In this Oct. 31, 2015 photo, provided by University of North Dakota Athletics, North Dakota freshman running back John Santiago rushes against Montana State during an NCAA college football game in Grand Forks, N.D. Santiago is the fifth leading rusher in
AP Photo
November 06, 2015

GRAND FORKS, N.D. (AP) Much like his running style, John Santiago's rise toward the top of the rushing charts in the Football Championship Subdivision has seen its share of jackrabbit starts and stops.

The diminutive freshman from a small town in Minnesota went unnoticed by college recruiters until North Dakota offered him a scholarship. The coaches tried to switch him to wide receiver in fall camp. Then the first touchdown of his collegiate career was called back on a holding penalty after he sprinted in from 72 yards.

The 5-foot-9, 170-pound Santiago has since shown he can play against the big boys.

''I think a lot of people thought John was too small to play Division I football,'' said Chris Lindquist, Santiago's football coach at St. Francis High School, located on the northern fringes of the Twin Cities. ''The competitive streak in that young man is pretty strong. He kind of likes to defy the odds.''

Santiago has rushed for 1,162 yards in eight games and his average of 129.1 yards per game ranks him fifth in FCS. He is the only freshman in the top 30. Last week he ran for a season-high 230 yards and three touchdowns in an upset win over Montana State, the preseason favorite of coaches in the Big Sky Conference.

''It is kind of overwhelming,'' the soft-spoken Santiago said about his high ranking. ''There's nothing really special about me. I'm just a small-town kid who made it to a nice college and I'm working hard.''

Santiago, a weightlifting fanatic who pound-for-pound is one of the strongest players on the team, has used a special combination of lower-body speed and upper-body strength to keep tacklers at bay. He's clearly one of the fastest players in the league, yet his actual speed numbers are a bit of a mystery. Coach Bubba Schweigert said they don't time players in the 40-yard dash.

Santiago has another weapon that has created a buzz in the Big Sky. His stiff arm has felled many defenders. Lindquist said Santiago has worked hard on perfecting the move, which in high school was often a case of Santiago slapping defenders to the ground.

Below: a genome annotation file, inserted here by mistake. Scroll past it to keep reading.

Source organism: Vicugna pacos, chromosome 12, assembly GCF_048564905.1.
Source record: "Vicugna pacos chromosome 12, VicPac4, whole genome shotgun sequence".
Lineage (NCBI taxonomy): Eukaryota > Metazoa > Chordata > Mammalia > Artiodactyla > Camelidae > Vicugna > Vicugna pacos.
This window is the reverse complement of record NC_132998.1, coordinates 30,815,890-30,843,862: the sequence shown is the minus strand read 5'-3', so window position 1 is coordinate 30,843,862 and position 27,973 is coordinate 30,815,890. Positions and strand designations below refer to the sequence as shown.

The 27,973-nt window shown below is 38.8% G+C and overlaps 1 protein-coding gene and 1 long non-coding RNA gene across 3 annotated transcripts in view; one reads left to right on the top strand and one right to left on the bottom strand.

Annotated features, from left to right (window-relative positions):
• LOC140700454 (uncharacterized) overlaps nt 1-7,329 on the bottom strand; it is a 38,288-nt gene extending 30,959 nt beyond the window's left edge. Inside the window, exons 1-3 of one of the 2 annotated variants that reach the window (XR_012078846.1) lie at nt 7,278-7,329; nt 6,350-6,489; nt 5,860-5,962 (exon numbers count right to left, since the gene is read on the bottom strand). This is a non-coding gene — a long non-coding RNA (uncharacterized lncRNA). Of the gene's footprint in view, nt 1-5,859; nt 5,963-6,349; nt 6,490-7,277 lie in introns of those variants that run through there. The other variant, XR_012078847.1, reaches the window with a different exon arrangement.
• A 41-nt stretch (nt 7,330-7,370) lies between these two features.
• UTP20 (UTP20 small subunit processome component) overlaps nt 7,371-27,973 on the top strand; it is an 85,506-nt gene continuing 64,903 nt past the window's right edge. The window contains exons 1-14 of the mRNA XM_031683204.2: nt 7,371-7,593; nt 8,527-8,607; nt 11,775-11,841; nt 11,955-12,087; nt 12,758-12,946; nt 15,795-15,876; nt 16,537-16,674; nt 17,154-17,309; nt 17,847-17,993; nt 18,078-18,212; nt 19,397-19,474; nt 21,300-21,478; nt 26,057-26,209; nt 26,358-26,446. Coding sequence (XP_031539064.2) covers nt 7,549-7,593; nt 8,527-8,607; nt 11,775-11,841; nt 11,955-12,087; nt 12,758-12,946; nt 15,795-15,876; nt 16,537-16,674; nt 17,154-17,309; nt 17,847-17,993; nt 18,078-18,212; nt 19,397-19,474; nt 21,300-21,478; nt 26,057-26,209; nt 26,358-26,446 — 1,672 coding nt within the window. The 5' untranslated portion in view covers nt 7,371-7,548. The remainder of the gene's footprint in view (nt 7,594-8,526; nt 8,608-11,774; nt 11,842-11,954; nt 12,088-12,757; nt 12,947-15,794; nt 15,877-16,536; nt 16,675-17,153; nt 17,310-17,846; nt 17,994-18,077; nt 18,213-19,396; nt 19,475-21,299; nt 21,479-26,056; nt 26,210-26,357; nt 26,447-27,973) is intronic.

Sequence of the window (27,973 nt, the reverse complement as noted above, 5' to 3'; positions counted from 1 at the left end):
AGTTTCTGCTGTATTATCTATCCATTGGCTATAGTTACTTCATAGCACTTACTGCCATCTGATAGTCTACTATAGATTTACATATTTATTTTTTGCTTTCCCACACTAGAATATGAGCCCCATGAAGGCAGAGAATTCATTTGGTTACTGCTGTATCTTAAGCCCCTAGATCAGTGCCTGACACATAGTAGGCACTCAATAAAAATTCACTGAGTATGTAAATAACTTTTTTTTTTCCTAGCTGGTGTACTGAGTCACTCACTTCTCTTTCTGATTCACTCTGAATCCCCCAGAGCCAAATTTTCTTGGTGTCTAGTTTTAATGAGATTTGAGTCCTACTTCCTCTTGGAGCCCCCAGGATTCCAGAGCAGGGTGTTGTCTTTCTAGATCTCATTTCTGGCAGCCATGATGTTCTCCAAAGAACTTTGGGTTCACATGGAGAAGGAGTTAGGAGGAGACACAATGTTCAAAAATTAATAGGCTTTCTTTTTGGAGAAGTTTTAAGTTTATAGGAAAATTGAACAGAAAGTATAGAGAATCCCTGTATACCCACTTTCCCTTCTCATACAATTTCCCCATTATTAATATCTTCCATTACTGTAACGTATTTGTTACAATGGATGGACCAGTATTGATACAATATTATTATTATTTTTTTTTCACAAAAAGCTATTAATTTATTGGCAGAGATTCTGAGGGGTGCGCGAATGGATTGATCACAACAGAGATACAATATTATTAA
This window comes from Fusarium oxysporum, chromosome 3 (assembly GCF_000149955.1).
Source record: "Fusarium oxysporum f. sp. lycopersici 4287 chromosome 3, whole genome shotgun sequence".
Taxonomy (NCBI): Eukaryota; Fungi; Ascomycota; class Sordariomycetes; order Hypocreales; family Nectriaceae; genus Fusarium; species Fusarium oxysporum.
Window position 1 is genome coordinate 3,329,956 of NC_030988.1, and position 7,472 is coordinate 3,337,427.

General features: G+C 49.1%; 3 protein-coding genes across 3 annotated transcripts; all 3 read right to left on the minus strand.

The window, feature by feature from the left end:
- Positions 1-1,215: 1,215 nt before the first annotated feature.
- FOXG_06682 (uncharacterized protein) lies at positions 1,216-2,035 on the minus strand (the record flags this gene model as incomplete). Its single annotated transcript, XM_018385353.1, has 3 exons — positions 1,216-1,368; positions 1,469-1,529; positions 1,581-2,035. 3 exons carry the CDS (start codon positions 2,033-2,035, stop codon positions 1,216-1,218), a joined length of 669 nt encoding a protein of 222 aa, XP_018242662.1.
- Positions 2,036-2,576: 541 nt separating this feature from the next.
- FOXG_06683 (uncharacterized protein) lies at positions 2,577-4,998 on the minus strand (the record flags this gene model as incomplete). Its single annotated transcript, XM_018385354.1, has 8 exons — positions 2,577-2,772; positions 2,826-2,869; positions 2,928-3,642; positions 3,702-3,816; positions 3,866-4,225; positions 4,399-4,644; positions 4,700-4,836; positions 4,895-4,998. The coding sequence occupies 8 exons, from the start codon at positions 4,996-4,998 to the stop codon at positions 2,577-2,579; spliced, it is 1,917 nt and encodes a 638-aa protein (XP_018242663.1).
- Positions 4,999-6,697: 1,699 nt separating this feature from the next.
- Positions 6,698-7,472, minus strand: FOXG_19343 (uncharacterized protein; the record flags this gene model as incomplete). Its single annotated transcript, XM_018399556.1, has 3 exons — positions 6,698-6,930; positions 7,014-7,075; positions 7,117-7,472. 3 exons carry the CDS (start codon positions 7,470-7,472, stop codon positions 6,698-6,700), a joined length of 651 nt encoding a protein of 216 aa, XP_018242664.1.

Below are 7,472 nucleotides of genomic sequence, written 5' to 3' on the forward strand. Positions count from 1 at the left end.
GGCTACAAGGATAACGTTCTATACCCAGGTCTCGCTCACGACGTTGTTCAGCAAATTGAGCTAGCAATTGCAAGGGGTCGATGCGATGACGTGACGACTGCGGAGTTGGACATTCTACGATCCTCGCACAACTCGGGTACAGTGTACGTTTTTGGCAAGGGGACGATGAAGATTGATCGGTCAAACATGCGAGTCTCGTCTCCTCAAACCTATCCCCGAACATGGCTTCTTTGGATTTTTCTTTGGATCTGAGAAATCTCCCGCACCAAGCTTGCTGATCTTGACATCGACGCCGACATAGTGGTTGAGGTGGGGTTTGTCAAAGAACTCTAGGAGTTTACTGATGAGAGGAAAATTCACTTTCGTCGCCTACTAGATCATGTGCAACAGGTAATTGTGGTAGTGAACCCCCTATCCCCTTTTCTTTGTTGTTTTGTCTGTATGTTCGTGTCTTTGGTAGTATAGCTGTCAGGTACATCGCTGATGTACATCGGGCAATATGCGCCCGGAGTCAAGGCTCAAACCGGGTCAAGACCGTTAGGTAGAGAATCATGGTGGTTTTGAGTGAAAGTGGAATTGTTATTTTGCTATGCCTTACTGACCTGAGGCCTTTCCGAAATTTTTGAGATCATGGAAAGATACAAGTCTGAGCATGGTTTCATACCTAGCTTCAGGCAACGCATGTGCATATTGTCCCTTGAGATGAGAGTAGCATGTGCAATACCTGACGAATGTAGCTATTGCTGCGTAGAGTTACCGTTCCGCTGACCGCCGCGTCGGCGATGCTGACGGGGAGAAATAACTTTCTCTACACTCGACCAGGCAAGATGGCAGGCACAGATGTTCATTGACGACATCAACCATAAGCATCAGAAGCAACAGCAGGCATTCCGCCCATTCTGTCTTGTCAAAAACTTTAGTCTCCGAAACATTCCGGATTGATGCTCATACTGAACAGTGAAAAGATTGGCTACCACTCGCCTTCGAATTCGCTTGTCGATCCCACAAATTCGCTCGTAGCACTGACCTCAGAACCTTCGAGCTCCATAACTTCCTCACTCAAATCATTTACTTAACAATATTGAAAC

''He almost forces you into a facemask because you can't grab anything else,'' Lindquist said. ''I think being a little scat back, it's a means to survival. You don't want to take a pounding when you're that small comparatively speaking.

''It's quite the paradox to have a kid that is so humble and so caring and so genuine off the field ... who once he gets on the field almost wants to get in a street fight with you,'' he added.

While Santiago stayed under the Division I radar in high school, UND coaches latched onto him when he attended one of their summer camps. He was placed at wide receiver on the first day of fall practice, but was shifted to the backfield after a handful of injuries.

''I don't think we guessed he would be this productive this early, but we thought he would be a very good player,'' Schweigert said. ''The one thing we really love about John, too, is that he practices very hard. He's a real humble guy. For this early success, he really keeps it in perspective and knows he can get a lot better.''

Santiago has already broken the UND record for rushing yards by a freshman. He's on pace to have the fifth-best rushing season in school history. Even that march has seen starts and stops. After opening the season with 148 yards rushing in a win over Wyoming, Santiago was held to 24 yards by Drake and 7 yards by North Dakota State.

''Of course I felt pretty good after that first game,'' Santiago said. ''I had a little bit of a setback the next two games, but it was important for me to find where I fit in with college football. You can always keep getting better. It doesn't matter where you are on the charts.''


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